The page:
But Isn’t Cannabis Marijuana And Can Get You High?
Good question. This question is asked all the time and it is because there is a lot of confusion surrounding the CBD industry right now. Yes, CBD is derived from cannabis, which is the same plant that contains the psychoactive ingredient THC. As Google dictionary notes, the word psychoactive means, “Affecting the mind”. So if cannabis contains both THC and CBD then it will get you high? Well not exactly. See there are two classifications of cannabis; Cannabis with high THC, low CBD concentrations commonly known as Marijuana and then there is cannabis with high CBD, low THC concentrations commonly known as Hemp. CBD is derived from hemp. Yes, there is still THC in the hemp plant, but in such small concentrations that CBD oil is non-psychoactive. We will further explain this a little bit later. But let’s take a step back for a second and explore cannabis a bit further.
Three Primary Species Of Cannabis
There are three primary species of cannabis: Cannabis sativa, Cannabis indica, and Cannabis ruderalis.
Cannabis sativa has been cultivated in the United States since it was first introduced back in 1606. C. Sativa has been cultivated throughout history, used as a source of seed oil, food, industrial fiber, paper, and medicine. C. sativa is high in CBD and low in THC. It is most commonly referred to as hemp. It is the tallest plant out of the three and is perfectly suited for industrial hemp production. The Declaration of Independence was even written on hemp paper. Abraham Lincoln used hemp seed oil to light his household lamps. Recorded medicinal uses go back all the way to the Ancient Egyptians in 2,000 BC.
Cannabis indica contains more THC and lower CBD content than C. sativa. This strain of plant is more commonly referred to as marijuana. C. Indica plants are normally found to contain 18% to 28% THC concentrations.
Cannabis ruderalis is native to Central and Eastern Europe and Russia. Not common in the United States but can be found sporadically throughout the midwestern states and Canada. C. ruderalis strains are high in CBD and low in THC. However, C. ruderalis is the smallest plant in stature and so is not suitable for use in hemp production.
Hemp vs Marijuana
The United States Government defines hemp as a cannabis plant containing no more than 0.3 percent of THC. There has been a major love hate relationship with hemp and the government going back all the way to the 1500s. King Henry VIII, when he wasn’t chopping off heads, would fine any farmer who did not raise hemp in their fields. In 1619, King James I decreed that the American Colonist at Jamestown would step up their efforts to help England and to do so they sent 10o hemp plants to aid in Englands cause. The America’s first colonist, in the 1700s, were required by law to grow hemp. Things started to change though in the 1900s with the gradual criminalization of cannabis. See our blog post about “The History of Cannabis in the United States” (Coming Soon) to find out more. But for now we will fast forward to 1970 with the passage of the Controlled Substances Act. It was here that cannabis, no mater if it was a hemp strain or marijuana strain, was assigned a Schedule 1 classification under the CSA. Severe restrictions on the cultivation of hemp were put into place. The United States government failing to see a distinction between hemp and marijuana would continue for decades and the public perception of hemp being undistinguishable from marijuana would continue as well. It was not until 2018 with the passage of the Farm Bill that hemp was officially legalized again in the United States. Within the Farm Bill, S.227 – Hemp Farming Act of 2018 states “The term ‘hemp’ means the plant Cannabis sativa L. And any part of that plant, including the seeds thereof and all derivatives, extracts, cannabinoids, isomers, acids, salts, and salts of isomers, whether growing or not, with a delta-9 tetrahydrocannabinol concentration of not more than 0.3 percent on a dry weight basis” So that means any cannabis plant with THC above 0.3 percent on a dry basis would be considered marijuana and anything below would be considered hemp.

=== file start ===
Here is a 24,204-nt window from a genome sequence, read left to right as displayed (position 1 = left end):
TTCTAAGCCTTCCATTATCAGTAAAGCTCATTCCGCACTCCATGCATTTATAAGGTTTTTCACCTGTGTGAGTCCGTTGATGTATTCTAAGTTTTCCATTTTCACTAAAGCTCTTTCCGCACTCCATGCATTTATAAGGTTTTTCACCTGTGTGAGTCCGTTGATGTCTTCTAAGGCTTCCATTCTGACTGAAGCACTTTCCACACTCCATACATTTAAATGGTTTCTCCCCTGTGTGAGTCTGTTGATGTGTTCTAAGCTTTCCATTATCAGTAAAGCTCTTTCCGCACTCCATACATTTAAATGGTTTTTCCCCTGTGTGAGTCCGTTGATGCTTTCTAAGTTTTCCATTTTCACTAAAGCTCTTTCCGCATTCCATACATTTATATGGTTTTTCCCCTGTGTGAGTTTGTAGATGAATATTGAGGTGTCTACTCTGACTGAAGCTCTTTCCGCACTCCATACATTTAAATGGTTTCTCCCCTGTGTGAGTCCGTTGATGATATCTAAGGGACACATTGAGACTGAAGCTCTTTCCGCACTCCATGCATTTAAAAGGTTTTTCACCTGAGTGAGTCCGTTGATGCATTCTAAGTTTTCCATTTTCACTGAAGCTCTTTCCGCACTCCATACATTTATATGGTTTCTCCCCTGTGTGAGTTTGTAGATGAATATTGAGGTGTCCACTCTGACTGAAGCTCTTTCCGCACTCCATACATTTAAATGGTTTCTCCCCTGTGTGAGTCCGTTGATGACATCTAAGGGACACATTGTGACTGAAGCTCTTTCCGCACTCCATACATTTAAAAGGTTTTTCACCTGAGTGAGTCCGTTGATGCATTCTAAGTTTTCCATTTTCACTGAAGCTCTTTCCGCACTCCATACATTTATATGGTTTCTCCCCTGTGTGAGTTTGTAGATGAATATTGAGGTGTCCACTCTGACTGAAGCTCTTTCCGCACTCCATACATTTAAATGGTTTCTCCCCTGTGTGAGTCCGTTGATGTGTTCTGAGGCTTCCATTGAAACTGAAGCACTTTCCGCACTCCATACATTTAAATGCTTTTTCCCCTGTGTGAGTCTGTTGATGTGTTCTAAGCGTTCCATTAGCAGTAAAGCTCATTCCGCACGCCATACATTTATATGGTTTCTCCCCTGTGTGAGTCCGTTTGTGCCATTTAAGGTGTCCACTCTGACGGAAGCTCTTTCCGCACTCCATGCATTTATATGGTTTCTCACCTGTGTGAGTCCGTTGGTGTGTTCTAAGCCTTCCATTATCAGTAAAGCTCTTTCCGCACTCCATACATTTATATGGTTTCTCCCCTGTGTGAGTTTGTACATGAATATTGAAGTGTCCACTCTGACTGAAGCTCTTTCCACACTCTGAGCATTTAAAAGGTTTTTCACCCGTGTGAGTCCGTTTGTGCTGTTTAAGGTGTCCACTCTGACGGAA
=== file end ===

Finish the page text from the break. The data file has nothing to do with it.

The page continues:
Full Spectrum Hemp Oil
The oil extracted from the hemp plant undergoes a number of processing steps. First there is the extraction step. Now this step extracts everything from the hemp plant including the cannabinoids, terpenes, chlorophyll, fats, waxes, and lipids. To remove everything but the cannabinoids and the terpenes (see our post about terpenes), the oil must be further refined. Through refinement and filtration, the final product is what you see in our bottle, Full Spectrum Hemp Oil. Now Full Spectrum oil does contain THC. However, it contains less than 0.3 percent of THC. It is non psychoactive. In fact it contains over 25 percent of CBD and small amounts of other beneficial cannabinoids. All these cannabinoids, including the naturally occurring terpenes, work together in your body to produce the benefits that hopefully you have been seeing by using CBD oil. Thank you for reading our blog and we hope that we shed a small amount of light on this topic: Hemp vs Marijuana. Stop by our shop and browse around. Contact us at email@example.com if you have any further questions about this topic. We love educating people about Cannabis!